Columbia Records/Sony Music Soundtrax will release the soundtrack for Stranger Than Ficition, on November, 7th. Read on:

On Tuesday November 7th, 2006, Columbia Records/Sony Music Soundtrax will release the soundtrack to the new Will Ferrell film Stranger Than Fiction.

Music From The Motion Picture Stranger Than Fiction will feature four songs from Texas rockers Spoon, one of which was recorded specifically for the film. Additionally the film will feature a few songs composed by Spoon’s Britt Daniel and the soundtrack producer Brian Reitzell.

“When I was approached to do the music for “Stranger Than Fiction,” writes soundtrack album producer Brian Reitzell (Redd Kross, soundtracks for “Marie Antoinette” “Lost In Translation,” “Virgin Suicides,” “Thumbsucker”) in his liner notes for the album, “I thought it might be the perfect occasion for Britt Daniel (singer/ songwriter of Spoon) and I to collaborate….I was basically scoring the film with Spoon songs – it created a kind of sonic thread that had just the right amount of nervy melody and rich, simplistic tone I thought suited Zach’s story and Marc’s vision of the film. The actual ‘job’ of scoring that Britt and I were so excited about doing together became a much easier task since the existing and newly remixed music worked so well. For this soundtrack album, it seemed appropriate to include the full vocal versions of the songs so you can hear them in all their glory as the band originally intended.”

Click on the link below to read the entire article:

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Stranger Than Fiction Movie Posters

When Monsters Walked the Earth

Wednesday, November 1st, 2006


We thought that you would like this feature, which takes a look back at the classic Universal Monsters of yesterday. You now, before the slashers such as: Jason, Freddy and the rest of the slasher gang. Read on:

You think you’re a horror fan? Well, guess again. There’s more to the genre than the old cut-up-the-coeds game that modern horror films tend to serve us. So what better time to look back at the true classics than at Halloween? Herein, then, is a guide to the high points, and some of the low points, of the cycle of Universal monster movies that first gave us the likes of Dracula, Frankenstein, and the Wolf Man, way back when. Consider it IGN’s Halloween gift to you — almost as good as an apple with razor blades stuck in it. Almost.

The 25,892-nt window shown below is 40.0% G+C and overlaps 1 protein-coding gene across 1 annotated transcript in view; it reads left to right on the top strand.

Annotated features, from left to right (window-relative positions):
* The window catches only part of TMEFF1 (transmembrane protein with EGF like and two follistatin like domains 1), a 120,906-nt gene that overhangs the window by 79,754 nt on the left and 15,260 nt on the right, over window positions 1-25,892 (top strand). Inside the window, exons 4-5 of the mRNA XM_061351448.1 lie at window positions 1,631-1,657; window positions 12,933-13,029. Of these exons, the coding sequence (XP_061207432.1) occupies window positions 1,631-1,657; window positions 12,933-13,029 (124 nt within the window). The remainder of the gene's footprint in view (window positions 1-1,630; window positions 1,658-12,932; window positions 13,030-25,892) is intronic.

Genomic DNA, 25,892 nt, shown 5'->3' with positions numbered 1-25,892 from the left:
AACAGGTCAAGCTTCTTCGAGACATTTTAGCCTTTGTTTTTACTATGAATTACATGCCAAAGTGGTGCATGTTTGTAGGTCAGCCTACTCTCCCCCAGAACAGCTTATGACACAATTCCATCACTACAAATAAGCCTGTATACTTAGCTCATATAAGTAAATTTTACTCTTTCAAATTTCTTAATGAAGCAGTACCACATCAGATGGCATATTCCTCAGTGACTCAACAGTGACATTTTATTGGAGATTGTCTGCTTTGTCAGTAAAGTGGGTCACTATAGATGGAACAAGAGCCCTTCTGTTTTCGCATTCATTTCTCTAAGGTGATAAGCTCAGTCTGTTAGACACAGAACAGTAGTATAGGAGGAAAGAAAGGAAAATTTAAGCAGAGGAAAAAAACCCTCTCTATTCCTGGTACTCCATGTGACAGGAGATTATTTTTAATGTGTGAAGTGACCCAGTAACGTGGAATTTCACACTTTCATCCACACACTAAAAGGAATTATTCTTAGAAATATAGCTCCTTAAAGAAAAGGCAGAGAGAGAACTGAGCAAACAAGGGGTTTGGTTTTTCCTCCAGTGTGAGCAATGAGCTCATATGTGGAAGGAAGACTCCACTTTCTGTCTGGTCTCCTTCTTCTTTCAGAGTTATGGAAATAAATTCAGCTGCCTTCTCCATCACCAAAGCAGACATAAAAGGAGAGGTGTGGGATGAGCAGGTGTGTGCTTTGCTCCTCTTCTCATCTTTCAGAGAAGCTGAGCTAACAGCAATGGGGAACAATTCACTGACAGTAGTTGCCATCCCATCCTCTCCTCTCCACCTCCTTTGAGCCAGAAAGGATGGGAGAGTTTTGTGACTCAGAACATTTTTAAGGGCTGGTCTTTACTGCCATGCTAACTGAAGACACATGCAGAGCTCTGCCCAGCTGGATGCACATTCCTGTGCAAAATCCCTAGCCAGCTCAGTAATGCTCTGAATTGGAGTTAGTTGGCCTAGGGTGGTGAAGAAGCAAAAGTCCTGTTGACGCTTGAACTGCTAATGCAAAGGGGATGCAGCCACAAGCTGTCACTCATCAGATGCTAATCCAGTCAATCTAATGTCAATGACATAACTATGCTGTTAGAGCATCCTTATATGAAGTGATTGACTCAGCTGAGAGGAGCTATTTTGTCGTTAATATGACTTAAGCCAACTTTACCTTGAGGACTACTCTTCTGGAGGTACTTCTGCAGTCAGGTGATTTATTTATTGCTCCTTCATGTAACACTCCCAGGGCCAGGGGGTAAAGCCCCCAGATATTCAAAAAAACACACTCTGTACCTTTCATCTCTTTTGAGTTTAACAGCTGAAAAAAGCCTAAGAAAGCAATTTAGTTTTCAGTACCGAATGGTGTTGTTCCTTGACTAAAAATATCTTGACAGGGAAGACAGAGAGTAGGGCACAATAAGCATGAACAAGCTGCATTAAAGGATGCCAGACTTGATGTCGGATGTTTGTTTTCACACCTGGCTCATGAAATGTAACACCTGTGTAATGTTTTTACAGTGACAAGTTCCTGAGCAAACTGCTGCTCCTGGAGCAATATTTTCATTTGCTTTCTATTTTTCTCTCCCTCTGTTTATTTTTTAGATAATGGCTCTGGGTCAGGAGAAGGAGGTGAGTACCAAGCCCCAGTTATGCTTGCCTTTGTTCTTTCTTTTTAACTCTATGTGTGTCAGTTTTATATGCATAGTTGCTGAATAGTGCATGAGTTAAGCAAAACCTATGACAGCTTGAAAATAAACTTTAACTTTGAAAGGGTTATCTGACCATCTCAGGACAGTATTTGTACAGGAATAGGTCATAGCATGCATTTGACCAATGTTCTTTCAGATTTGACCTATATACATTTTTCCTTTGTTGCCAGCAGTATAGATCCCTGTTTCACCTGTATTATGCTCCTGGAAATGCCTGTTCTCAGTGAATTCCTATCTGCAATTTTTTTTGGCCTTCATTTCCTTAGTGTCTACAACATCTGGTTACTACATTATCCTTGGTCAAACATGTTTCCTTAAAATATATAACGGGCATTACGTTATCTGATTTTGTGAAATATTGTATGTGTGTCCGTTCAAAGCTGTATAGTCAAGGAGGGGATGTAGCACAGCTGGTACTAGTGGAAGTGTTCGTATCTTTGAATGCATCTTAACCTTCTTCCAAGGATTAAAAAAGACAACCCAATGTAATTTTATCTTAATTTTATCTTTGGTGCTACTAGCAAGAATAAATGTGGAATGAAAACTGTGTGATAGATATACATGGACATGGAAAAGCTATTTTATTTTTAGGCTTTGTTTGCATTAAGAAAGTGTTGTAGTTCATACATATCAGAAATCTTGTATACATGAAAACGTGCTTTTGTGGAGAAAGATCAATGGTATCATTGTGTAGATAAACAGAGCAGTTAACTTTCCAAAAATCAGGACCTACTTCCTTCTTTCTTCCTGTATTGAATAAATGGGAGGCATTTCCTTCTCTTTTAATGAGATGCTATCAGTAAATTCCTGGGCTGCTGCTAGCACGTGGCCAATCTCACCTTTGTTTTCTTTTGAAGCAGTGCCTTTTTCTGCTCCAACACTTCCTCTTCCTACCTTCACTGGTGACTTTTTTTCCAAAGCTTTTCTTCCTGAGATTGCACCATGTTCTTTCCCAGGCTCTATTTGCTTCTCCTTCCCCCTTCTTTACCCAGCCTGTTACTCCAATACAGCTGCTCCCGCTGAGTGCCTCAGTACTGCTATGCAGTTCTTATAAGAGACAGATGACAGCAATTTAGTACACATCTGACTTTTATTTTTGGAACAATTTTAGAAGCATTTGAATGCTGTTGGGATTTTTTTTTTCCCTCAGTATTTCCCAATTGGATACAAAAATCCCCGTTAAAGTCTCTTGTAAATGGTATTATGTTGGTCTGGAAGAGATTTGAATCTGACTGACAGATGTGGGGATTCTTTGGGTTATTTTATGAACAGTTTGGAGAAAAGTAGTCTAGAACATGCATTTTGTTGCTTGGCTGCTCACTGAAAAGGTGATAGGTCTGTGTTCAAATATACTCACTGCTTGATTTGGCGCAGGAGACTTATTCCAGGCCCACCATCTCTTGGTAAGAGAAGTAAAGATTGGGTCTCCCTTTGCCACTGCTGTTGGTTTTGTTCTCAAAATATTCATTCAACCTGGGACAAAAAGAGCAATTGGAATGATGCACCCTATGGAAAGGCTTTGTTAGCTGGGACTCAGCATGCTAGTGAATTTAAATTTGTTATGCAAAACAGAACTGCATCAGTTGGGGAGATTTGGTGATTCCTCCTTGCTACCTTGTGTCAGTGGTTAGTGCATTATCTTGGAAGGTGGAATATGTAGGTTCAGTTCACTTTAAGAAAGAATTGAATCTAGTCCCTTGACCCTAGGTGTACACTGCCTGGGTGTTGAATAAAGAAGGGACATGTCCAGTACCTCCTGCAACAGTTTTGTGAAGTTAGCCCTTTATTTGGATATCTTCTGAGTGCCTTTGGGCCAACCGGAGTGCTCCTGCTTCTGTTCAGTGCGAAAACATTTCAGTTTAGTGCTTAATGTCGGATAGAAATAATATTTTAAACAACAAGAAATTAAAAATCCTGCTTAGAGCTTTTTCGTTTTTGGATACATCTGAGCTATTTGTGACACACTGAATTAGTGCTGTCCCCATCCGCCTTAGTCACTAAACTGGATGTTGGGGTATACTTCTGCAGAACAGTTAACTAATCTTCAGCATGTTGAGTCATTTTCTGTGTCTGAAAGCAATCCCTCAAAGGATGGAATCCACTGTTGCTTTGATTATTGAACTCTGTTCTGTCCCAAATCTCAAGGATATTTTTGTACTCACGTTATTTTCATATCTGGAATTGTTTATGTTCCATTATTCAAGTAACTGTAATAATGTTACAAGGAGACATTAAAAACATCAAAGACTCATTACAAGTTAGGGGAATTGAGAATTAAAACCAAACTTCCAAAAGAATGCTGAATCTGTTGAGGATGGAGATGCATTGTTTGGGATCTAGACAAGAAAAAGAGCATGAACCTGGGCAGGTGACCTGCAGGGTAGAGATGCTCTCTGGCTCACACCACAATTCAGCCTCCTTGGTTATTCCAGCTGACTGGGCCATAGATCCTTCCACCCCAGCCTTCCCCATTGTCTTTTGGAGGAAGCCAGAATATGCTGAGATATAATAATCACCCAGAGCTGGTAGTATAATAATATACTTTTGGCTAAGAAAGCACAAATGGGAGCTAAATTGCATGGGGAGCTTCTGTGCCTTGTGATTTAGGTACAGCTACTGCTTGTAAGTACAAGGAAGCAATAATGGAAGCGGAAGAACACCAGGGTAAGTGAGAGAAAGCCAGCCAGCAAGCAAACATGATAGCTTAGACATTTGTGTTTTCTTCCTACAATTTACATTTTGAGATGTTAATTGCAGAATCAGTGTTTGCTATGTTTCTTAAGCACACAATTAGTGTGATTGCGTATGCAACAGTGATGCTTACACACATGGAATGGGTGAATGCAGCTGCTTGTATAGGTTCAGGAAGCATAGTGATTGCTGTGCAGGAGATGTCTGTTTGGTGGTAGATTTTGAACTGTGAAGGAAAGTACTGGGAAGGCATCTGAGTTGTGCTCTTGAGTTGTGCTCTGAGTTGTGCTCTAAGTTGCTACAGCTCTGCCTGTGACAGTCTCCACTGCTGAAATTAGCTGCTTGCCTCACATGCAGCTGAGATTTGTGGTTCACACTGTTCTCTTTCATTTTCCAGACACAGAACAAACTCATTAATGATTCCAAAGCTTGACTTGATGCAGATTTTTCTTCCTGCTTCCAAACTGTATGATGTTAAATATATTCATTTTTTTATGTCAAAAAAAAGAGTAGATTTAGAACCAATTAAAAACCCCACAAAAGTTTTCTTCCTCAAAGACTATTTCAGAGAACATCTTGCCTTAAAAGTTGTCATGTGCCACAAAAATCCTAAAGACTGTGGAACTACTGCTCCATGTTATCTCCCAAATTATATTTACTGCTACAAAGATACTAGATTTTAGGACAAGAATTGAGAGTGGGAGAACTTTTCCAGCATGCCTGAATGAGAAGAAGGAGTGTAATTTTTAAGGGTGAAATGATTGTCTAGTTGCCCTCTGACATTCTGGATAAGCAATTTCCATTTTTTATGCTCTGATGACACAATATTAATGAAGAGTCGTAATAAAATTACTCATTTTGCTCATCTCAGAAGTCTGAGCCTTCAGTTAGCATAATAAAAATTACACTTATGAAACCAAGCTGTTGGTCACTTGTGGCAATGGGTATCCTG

DRACULA (1931)

Role Call: Starring Bela Lugosi (Count Dracula), Dwight Frye (Renfield), Edward Van Sloan (Prof. Abraham Van Helsing), David Manners (John Harker), Helen Chandler (Mina Harker); directed by Tod Browning

The Lowdown: The first of Universal’s sound era horror films, Dracula’s success at the box office legitimized the genre at a time when movies stood at the threshold of a new age. Bela Lugosi’s Count became an icon, as would the many other Universal monsters, and even if the Hungarian actor has since gone on to be the ultimate typecasting cautionary tale, there’s no denying his creepiness in this film.

Did You Know? Lugosi would only play Dracula one more time for Universal, 17 years later in Abbott and Costello Meet Frankenstein.

Monster Mash: Dracula is pretty dastardly here, with little of the pathos applied to later versions of the character, while Renfield is an ordinary man turned into an unsympathetic fiend. Drac’s brides are, of course, monstrous too (and hot, in that 1930s kind of way). Lesser-known sequels would follow, in 1936 with the underappreciated Dracula’s Daughter and 1943 with the unsatisfying Son of Dracula, before the character would join his gruesome brethren in the Universal monster mashes beginning with 1944’s House of Frankenstein.

Modern Matters: Many subsequent films featuring the character would attempt to tie the Count more closely to his supposed real-life inspiration Vlad the Impaler as well as to the original Bram Stoker novel that made Drac famous, most notably Francis Ford Coppola’s Bram Stoker’s Dracula (1992).


Role Call: Starring Boris Karloff (the Monster), Colin Clive (Dr. Henry Frankenstein), Dwight Frye (Fritz), Mae Clarke (Elizabeth), Edward Van Sloan (Dr. Waldman); directed by James Whale

The Lowdown: With the success of Dracula less than a year earlier, Universal chose to follow up with another famous novel that, like Stoker’s work, had already proven successful on the stage. Mary Shelley’s tale of a mad scientist with delusions of godhood, and the pitiful creature that results from his experiments, would become — through director James Whale’s film — one of the most famous stories ever told.

Did You Know? Boris Karloff wasn’t even invited to the premiere of the film, though he would soon become a big star as a result of playing the Monster — being billed simply as “Karloff.” That’s one-name stardom the likes of which only Madonna, Britney, John, Paul, George, and Ringo, and very few others, have known.

Monster Mash: Blame all of Dr. Frankenstein’s problems on his not doing a background check on his assistant Fritz, the perverted hunchback who first provides the doctor with an “abnormal” brain for the Monster, and then torments the creature until it becomes a murdering brute. Frankenstein himself can be considered “temporarily monstrous,” for he eventually sees the error of his ways by the end of the film, at which point it’s a case of too little too late, as he is heading face-down from the top of a burning windmill.

Click on the link below to read the entire article:

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  • Bride of Frankenstein 1935-Film Cell
  • Dracula-Bela Lugosi (1931)- Film Cell
  • Frankenstein-Boris Karloff (1931)-Film Cell